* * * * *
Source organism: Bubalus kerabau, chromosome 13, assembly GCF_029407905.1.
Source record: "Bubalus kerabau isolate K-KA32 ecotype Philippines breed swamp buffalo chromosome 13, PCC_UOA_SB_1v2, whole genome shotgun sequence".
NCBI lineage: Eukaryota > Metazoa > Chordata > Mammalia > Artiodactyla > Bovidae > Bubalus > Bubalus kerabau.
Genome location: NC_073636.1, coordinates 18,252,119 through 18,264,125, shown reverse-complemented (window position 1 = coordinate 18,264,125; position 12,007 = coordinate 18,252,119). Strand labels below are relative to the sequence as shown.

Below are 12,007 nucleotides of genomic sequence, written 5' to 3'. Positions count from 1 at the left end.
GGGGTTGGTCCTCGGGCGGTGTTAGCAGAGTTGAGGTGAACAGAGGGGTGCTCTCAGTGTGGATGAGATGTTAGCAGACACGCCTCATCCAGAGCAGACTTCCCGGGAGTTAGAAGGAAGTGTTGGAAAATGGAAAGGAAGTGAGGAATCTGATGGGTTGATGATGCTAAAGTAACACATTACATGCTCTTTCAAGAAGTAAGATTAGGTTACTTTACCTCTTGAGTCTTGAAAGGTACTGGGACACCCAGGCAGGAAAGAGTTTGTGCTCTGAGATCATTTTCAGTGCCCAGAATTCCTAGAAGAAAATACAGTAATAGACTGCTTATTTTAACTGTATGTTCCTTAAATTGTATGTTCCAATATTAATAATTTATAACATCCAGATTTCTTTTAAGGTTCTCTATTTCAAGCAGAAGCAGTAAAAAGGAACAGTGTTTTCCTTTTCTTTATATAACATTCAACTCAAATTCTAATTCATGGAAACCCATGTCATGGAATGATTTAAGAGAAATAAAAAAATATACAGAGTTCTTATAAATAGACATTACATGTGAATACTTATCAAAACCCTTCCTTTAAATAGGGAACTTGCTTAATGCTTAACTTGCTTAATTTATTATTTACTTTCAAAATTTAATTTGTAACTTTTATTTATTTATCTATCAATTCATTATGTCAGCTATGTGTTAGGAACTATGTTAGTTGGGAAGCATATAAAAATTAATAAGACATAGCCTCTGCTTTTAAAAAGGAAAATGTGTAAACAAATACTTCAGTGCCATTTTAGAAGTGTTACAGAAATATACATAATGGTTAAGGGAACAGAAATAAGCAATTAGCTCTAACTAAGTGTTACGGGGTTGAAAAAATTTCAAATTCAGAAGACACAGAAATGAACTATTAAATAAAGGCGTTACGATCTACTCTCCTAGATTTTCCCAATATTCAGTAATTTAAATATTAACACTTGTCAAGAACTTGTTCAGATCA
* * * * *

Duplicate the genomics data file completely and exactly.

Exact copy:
Source organism: Bubalus kerabau, chromosome 13, assembly GCF_029407905.1.
Source record: "Bubalus kerabau isolate K-KA32 ecotype Philippines breed swamp buffalo chromosome 13, PCC_UOA_SB_1v2, whole genome shotgun sequence".
NCBI lineage: Eukaryota > Metazoa > Chordata > Mammalia > Artiodactyla > Bovidae > Bubalus > Bubalus kerabau.
Genome location: NC_073636.1, coordinates 18,252,119 through 18,264,125, shown reverse-complemented (window position 1 = coordinate 18,264,125; position 12,007 = coordinate 18,252,119). Strand labels below are relative to the sequence as shown.

Below are 12,007 nucleotides of genomic sequence, written 5' to 3'. Positions count from 1 at the left end.
GGGGTTGGTCCTCGGGCGGTGTTAGCAGAGTTGAGGTGAACAGAGGGGTGCTCTCAGTGTGGATGAGATGTTAGCAGACACGCCTCATCCAGAGCAGACTTCCCGGGAGTTAGAAGGAAGTGTTGGAAAATGGAAAGGAAGTGAGGAATCTGATGGGTTGATGATGCTAAAGTAACACATTACATGCTCTTTCAAGAAGTAAGATTAGGTTACTTTACCTCTTGAGTCTTGAAAGGTACTGGGACACCCAGGCAGGAAAGAGTTTGTGCTCTGAGATCATTTTCAGTGCCCAGAATTCCTAGAAGAAAATACAGTAATAGACTGCTTATTTTAACTGTATGTTCCTTAAATTGTATGTTCCAATATTAATAATTTATAACATCCAGATTTCTTTTAAGGTTCTCTATTTCAAGCAGAAGCAGTAAAAAGGAACAGTGTTTTCCTTTTCTTTATATAACATTCAACTCAAATTCTAATTCATGGAAACCCATGTCATGGAATGATTTAAGAGAAATAAAAAAATATACAGAGTTCTTATAAATAGACATTACATGTGAATACTTATCAAAACCCTTCCTTTAAATAGGGAACTTGCTTAATGCTTAACTTGCTTAATTTATTATTTACTTTCAAAATTTAATTTGTAACTTTTATTTATTTATCTATCAATTCATTATGTCAGCTATGTGTTAGGAACTATGTTAGTTGGGAAGCATATAAAAATTAATAAGACATAGCCTCTGCTTTTAAAAAGGAAAATGTGTAAACAAATACTTCAGTGCCATTTTAGAAGTGTTACAGAAATATACATAATGGTTAAGGGAACAGAAATAAGCAATTAGCTCTAACTAAGTGTTACGGGGTTGAAAAAATTTCAAATTCAGAAGACACAGAAATGAACTATTAAATAAAGGCGTTACGATCTACTCTCCTAGATTTTCCCAATATTCAGTAATTTAAATATTAACACTTGTCAAGAACTTGTTCAGATCA